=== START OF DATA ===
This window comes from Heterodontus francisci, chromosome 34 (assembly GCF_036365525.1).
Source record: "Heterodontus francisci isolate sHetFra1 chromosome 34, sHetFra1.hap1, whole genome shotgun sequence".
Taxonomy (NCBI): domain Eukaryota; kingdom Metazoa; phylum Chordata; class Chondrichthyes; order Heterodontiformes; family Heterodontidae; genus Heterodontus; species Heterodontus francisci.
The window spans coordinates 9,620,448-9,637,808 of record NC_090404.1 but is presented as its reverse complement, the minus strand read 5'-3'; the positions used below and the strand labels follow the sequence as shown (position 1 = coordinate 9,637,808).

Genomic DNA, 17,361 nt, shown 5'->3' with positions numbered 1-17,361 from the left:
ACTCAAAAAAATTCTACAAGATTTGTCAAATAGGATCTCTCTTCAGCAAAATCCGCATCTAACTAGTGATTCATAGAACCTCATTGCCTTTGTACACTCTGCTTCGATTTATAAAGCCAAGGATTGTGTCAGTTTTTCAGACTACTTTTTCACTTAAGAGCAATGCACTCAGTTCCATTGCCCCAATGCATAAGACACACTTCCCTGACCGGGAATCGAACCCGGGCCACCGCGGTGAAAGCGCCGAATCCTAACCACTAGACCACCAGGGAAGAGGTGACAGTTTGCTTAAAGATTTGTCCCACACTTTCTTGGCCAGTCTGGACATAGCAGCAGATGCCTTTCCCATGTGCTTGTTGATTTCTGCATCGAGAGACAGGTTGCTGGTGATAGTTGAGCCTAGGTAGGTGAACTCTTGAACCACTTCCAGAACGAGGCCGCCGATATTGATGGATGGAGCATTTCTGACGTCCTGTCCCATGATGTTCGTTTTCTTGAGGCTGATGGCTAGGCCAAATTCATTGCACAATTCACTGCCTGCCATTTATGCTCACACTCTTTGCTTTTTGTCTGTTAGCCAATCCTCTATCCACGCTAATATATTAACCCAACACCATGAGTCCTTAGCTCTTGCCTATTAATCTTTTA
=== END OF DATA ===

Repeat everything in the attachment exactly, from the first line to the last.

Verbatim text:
This window comes from Heterodontus francisci, chromosome 34 (assembly GCF_036365525.1).
Source record: "Heterodontus francisci isolate sHetFra1 chromosome 34, sHetFra1.hap1, whole genome shotgun sequence".
Taxonomy (NCBI): domain Eukaryota; kingdom Metazoa; phylum Chordata; class Chondrichthyes; order Heterodontiformes; family Heterodontidae; genus Heterodontus; species Heterodontus francisci.
The window spans coordinates 9,620,448-9,637,808 of record NC_090404.1 but is presented as its reverse complement, the minus strand read 5'-3'; the positions used below and the strand labels follow the sequence as shown (position 1 = coordinate 9,637,808).

Genomic DNA, 17,361 nt, shown 5'->3' with positions numbered 1-17,361 from the left:
ACTCAAAAAAATTCTACAAGATTTGTCAAATAGGATCTCTCTTCAGCAAAATCCGCATCTAACTAGTGATTCATAGAACCTCATTGCCTTTGTACACTCTGCTTCGATTTATAAAGCCAAGGATTGTGTCAGTTTTTCAGACTACTTTTTCACTTAAGAGCAATGCACTCAGTTCCATTGCCCCAATGCATAAGACACACTTCCCTGACCGGGAATCGAACCCGGGCCACCGCGGTGAAAGCGCCGAATCCTAACCACTAGACCACCAGGGAAGAGGTGACAGTTTGCTTAAAGATTTGTCCCACACTTTCTTGGCCAGTCTGGACATAGCAGCAGATGCCTTTCCCATGTGCTTGTTGATTTCTGCATCGAGAGACAGGTTGCTGGTGATAGTTGAGCCTAGGTAGGTGAACTCTTGAACCACTTCCAGAACGAGGCCGCCGATATTGATGGATGGAGCATTTCTGACGTCCTGTCCCATGATGTTCGTTTTCTTGAGGCTGATGGCTAGGCCAAATTCATTGCACAATTCACTGCCTGCCATTTATGCTCACACTCTTTGCTTTTTGTCTGTTAGCCAATCCTCTATCCACGCTAATATATTAACCCAACACCATGAGTCCTTAGCTCTTGCCTATTAATCTTTTA